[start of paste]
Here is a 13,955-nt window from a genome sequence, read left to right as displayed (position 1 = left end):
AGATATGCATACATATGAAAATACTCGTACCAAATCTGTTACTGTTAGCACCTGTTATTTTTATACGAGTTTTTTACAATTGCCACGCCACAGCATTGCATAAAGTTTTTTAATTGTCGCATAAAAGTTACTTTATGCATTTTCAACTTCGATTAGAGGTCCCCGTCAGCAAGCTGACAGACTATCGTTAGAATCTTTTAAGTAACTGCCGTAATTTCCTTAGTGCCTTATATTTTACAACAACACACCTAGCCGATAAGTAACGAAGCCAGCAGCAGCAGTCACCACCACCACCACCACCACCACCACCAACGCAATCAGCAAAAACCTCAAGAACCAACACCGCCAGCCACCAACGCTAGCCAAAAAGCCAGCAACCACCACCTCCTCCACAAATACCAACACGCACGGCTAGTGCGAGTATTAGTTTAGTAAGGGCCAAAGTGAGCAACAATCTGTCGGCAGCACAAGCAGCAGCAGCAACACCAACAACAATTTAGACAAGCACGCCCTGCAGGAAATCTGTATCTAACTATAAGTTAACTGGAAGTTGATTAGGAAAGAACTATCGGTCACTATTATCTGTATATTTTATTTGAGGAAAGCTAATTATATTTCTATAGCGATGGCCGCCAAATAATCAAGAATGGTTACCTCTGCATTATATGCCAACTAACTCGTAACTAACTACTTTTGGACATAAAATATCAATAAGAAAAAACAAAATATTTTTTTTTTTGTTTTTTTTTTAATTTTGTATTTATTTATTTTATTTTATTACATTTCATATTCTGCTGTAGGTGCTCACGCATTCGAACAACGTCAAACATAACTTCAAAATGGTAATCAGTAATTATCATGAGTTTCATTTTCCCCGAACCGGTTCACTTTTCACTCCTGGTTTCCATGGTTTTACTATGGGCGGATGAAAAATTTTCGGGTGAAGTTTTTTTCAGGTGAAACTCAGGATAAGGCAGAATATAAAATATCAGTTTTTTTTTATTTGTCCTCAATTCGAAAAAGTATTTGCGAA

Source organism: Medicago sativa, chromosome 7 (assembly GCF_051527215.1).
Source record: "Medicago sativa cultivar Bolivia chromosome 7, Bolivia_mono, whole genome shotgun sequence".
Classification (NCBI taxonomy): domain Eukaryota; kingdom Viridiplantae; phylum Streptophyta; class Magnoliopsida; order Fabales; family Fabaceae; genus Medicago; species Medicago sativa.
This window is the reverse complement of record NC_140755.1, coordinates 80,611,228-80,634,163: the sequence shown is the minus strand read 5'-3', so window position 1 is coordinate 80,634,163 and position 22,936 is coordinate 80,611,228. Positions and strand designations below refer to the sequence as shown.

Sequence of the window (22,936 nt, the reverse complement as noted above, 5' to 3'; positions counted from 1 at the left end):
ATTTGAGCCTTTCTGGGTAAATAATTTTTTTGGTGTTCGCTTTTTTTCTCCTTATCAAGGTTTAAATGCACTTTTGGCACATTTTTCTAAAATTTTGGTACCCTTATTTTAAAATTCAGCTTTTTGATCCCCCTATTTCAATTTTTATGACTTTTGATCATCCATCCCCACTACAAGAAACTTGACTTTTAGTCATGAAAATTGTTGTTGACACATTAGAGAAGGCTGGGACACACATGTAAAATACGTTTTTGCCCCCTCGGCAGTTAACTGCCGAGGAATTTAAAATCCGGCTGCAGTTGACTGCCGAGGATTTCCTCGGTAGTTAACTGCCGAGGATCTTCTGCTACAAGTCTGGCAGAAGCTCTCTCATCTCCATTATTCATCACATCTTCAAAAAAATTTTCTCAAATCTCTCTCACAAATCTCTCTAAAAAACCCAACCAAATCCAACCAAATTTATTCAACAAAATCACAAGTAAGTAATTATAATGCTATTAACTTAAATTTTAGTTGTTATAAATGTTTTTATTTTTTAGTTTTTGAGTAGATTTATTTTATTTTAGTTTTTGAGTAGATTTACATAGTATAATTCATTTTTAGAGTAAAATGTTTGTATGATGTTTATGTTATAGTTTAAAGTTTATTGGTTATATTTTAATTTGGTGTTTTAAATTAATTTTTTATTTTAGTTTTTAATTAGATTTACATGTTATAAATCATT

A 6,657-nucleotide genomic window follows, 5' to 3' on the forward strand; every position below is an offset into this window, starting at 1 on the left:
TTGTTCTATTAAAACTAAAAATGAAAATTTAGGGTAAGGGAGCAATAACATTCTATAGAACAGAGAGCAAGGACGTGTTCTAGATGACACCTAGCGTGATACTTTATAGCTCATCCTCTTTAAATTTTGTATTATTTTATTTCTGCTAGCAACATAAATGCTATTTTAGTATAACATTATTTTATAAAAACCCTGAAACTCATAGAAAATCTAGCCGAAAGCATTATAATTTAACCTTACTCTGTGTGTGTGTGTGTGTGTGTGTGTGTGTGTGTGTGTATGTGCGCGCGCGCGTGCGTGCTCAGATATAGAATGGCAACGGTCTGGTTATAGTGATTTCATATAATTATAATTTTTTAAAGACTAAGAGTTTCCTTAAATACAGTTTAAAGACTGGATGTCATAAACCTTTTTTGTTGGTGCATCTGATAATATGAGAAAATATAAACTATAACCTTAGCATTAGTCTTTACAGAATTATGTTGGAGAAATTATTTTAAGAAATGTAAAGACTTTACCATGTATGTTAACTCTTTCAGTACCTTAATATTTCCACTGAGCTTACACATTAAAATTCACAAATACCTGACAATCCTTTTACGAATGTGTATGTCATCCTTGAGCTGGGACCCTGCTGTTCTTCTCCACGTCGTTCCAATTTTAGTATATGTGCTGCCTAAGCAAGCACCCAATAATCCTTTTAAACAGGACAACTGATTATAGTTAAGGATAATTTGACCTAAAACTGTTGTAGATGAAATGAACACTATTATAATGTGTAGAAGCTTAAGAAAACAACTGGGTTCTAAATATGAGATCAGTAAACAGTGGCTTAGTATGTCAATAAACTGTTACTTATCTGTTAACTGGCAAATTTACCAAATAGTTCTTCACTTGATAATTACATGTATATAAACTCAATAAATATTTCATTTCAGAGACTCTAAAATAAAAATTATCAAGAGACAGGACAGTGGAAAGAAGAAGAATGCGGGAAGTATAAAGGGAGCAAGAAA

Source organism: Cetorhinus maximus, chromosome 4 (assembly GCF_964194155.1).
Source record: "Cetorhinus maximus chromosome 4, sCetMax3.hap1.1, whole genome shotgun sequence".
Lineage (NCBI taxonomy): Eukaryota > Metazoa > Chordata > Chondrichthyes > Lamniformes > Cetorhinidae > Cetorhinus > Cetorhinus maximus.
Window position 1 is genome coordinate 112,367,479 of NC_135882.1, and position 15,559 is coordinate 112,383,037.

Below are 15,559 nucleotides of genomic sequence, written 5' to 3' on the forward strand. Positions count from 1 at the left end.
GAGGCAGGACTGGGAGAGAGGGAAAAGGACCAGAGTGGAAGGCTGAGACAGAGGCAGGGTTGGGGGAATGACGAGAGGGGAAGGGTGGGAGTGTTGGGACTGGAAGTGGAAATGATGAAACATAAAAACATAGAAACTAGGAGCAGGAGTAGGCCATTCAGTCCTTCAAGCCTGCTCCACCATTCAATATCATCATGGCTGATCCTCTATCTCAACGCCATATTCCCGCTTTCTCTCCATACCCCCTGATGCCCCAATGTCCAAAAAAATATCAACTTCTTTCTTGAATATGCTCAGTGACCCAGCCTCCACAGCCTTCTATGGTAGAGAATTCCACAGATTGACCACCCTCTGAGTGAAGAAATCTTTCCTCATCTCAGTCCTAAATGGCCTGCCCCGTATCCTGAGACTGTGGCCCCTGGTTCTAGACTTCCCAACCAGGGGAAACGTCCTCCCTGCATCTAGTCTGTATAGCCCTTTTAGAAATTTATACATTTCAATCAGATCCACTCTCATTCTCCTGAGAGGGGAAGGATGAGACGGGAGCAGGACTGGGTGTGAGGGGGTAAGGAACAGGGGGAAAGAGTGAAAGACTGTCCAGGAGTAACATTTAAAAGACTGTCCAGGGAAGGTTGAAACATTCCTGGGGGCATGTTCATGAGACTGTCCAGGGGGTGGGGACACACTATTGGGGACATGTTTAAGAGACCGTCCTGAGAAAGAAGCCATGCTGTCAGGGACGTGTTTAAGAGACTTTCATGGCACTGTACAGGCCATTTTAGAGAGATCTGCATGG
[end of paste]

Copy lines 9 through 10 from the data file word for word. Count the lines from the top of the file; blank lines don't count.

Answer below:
A 6,657-nucleotide genomic window follows, 5' to 3' on the forward strand; every position below is an offset into this window, starting at 1 on the left:
TTGTTCTATTAAAACTAAAAATGAAAATTTAGGGTAAGGGAGCAATAACATTCTATAGAACAGAGAGCAAGGACGTGTTCTAGATGACACCTAGCGTGATACTTTATAGCTCATCCTCTTTAAATTTTGTATTATTTTATTTCTGCTAGCAACATAAATGCTATTTTAGTATAACATTATTTTATAAAAACCCTGAAACTCATAGAAAATCTAGCCGAAAGCATTATAATTTAACCTTACTCTGTGTGTGTGTGTGTGTGTGTGTGTGTGTGTGTGTGTATGTGCGCGCGCGCGTGCGTGCTCAGATATAGAATGGCAACGGTCTGGTTATAGTGATTTCATATAATTATAATTTTTTAAAGACTAAGAGTTTCCTTAAATACAGTTTAAAGACTGGATGTCATAAACCTTTTTTGTTGGTGCATCTGATAATATGAGAAAATATAAACTATAACCTTAGCATTAGTCTTTACAGAATTATGTTGGAGAAATTATTTTAAGAAATGTAAAGACTTTACCATGTATGTTAACTCTTTCAGTACCTTAATATTTCCACTGAGCTTACACATTAAAATTCACAAATACCTGACAATCCTTTTACGAATGTGTATGTCATCCTTGAGCTGGGACCCTGCTGTTCTTCTCCACGTCGTTCCAATTTTAGTATATGTGCTGCCTAAGCAAGCACCCAATAATCCTTTTAAACAGGACAACTGATTATAGTTAAGGATAATTTGACCTAAAACTGTTGTAGATGAAATGAACACTATTATAATGTGTAGAAGCTTAAGAAAACAACTGGGTTCTAAATATGAGATCAGTAAACAGTGGCTTAGTATGTCAATAAACTGTTACTTATCTGTTAACTGGCAAATTTACCAAATAGTTCTTCACTTGATAATTACATGTATATAAACTCAATAAATATTTCATTTCAGAGACTCTAAAATAAAAATTATCAAGAGACAGGACAGTGGAAAGAAGAAGAATGCGGGAAGTATAAAGGGAGCAAGAAA